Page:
knitr::opts_chunk$set( collapse = TRUE, comment = "#>" )
REDCap exports a "choose all that apply" question into a series of similarly-named, binary indicator variables (i.e., the variables are equal to either "checked" or "unchecked"). For example, the following data represents a sample of responses to the Nacho Craving Index.
redcap <- readRDS(file = "./redcap.rds") redcap %>% select(starts_with("ingredients___")) %>% head()
It is desirable to have a consise table showing how often each option was chosen.
redcapAPI package can be used to load data directly into R. To learn more about it, take a look here. Normally the code to automatically pull data with an API includes a person's secret code "key". Because I want to keep this hidden, I have hidden this API key in my user profile and the code below includes a call to
Sys.getenv() to grab the key. To learn more about working with APIs, look here. Also notice that the data is saved using the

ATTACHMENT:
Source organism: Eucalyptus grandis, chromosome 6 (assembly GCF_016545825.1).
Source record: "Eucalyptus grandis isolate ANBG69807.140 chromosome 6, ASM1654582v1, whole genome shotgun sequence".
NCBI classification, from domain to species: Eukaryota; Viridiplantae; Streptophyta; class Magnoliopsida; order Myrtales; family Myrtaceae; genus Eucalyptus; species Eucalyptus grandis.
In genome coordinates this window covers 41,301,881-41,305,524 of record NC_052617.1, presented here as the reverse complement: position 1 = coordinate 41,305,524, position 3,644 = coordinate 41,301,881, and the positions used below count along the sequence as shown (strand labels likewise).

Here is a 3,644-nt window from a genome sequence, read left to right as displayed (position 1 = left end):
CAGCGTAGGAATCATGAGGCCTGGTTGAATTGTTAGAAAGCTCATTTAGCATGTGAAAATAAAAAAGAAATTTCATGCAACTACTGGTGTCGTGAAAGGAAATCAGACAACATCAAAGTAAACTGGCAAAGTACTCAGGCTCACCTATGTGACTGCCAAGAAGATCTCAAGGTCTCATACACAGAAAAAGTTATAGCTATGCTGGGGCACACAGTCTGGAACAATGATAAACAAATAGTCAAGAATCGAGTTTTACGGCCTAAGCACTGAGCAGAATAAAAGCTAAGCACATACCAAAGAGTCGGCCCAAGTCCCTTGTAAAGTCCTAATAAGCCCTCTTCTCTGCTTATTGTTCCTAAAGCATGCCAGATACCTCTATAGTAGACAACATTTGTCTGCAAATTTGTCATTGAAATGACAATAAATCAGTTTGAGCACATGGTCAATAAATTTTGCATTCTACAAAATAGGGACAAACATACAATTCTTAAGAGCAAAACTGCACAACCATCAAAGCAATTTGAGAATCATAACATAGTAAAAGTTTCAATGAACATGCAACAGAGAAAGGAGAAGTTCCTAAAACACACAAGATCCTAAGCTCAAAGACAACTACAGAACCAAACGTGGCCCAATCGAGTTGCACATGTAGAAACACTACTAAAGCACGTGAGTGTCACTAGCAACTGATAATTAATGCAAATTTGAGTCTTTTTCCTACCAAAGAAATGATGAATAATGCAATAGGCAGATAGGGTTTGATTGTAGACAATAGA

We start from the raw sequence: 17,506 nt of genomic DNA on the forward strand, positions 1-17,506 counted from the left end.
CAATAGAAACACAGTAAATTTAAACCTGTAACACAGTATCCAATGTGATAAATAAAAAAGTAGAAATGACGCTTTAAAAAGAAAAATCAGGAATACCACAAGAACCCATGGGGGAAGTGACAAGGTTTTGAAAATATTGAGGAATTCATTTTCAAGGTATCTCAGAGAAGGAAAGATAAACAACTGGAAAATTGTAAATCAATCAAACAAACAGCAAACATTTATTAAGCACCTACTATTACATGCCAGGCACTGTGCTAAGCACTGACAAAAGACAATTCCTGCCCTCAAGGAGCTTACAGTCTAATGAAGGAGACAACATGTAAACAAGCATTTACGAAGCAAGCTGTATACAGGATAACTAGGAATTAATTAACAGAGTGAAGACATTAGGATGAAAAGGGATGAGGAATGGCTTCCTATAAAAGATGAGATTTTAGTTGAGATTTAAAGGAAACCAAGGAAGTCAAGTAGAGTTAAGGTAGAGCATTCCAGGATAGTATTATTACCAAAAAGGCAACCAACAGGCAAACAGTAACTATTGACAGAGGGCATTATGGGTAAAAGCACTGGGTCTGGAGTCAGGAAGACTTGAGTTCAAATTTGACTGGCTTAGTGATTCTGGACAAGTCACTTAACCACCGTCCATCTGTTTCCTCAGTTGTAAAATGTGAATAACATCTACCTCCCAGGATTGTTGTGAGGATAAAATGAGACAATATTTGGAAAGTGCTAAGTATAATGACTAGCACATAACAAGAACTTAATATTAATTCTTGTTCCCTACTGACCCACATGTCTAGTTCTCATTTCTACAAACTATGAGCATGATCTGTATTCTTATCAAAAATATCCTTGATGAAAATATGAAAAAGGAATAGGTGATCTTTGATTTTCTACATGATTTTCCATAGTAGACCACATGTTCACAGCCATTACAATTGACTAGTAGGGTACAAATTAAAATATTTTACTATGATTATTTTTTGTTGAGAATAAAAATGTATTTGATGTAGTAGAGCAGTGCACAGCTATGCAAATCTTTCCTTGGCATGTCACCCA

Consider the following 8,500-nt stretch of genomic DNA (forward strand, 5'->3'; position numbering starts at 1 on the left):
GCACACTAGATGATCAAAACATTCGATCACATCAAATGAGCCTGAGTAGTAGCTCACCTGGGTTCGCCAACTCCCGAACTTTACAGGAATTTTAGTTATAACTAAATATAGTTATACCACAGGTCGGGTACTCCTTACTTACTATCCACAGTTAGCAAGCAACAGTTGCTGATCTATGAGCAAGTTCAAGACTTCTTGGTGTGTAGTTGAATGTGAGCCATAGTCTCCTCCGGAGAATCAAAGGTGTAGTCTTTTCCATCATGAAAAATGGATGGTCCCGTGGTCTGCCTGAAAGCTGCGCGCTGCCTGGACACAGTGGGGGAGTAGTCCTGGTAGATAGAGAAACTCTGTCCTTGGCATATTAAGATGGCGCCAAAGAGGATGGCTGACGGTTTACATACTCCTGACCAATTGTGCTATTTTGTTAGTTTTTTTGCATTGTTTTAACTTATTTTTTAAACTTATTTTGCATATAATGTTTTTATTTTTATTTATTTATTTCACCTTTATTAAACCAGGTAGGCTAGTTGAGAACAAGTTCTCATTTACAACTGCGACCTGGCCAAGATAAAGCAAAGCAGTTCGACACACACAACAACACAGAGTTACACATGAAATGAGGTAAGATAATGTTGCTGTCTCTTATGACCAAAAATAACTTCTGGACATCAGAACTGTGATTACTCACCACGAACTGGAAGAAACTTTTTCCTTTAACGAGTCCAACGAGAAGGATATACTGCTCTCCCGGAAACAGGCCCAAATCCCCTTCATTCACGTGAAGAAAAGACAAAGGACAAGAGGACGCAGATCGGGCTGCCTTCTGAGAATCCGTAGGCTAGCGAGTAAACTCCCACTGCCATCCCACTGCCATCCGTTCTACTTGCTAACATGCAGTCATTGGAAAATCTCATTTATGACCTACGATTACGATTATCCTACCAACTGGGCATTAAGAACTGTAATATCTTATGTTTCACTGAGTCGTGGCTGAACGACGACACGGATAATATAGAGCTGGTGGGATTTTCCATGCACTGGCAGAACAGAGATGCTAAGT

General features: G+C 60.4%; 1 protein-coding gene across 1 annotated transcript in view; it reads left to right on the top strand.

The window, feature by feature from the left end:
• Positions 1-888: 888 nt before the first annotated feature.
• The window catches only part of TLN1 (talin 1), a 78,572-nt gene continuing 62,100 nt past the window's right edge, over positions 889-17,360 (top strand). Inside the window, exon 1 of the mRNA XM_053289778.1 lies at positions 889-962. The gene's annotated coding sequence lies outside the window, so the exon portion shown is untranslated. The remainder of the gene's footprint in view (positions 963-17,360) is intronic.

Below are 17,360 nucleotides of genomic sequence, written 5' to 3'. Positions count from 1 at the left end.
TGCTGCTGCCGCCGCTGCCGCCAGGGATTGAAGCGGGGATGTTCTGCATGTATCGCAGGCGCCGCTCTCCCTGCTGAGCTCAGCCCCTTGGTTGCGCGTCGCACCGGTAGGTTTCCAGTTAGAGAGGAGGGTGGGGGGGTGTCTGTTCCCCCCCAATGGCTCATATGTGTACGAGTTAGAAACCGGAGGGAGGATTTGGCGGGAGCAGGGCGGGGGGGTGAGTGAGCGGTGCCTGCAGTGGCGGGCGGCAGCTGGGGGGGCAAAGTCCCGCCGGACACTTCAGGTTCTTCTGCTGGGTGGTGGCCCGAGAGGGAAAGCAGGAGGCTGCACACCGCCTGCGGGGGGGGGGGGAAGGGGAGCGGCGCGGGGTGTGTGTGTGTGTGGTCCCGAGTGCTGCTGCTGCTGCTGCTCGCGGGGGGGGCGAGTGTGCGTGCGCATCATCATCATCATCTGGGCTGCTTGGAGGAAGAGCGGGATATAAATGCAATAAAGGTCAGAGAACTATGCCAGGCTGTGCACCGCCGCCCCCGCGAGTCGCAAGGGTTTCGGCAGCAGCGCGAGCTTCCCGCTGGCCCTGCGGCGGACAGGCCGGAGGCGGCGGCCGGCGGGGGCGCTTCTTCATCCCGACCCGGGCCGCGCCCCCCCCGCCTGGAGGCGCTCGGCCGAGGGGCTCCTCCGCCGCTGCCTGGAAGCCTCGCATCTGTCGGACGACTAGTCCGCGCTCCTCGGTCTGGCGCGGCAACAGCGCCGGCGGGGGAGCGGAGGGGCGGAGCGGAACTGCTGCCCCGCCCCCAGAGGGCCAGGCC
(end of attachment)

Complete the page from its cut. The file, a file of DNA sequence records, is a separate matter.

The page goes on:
saveRDS() function. REDCap data loaded with the API has the variable labels added as an extra attribute. To allow this vignette to run without sharing my secret key, I have saved the data to the package website.
rcon <- redcapAPI::redcapConnection( url = 'https://redcap.miami.edu/api/', token = Sys.getenv("NCI_API_Key") ) redcap <- redcapAPI::exportRecords(rcon)
If you pass the
make_choose_all_table() function the name of a REDCap export and the name of the choose all that apply question question in REDCap, it will produce a consise frequency count table.
Similar to the
make_choose_one_table() function, we can use this function inside an analysis pipeline. We can add the
kable() call to make the table publication quality as well.
redcap %>% make_choose_all_table("ingredients") %>% knitr::kable()
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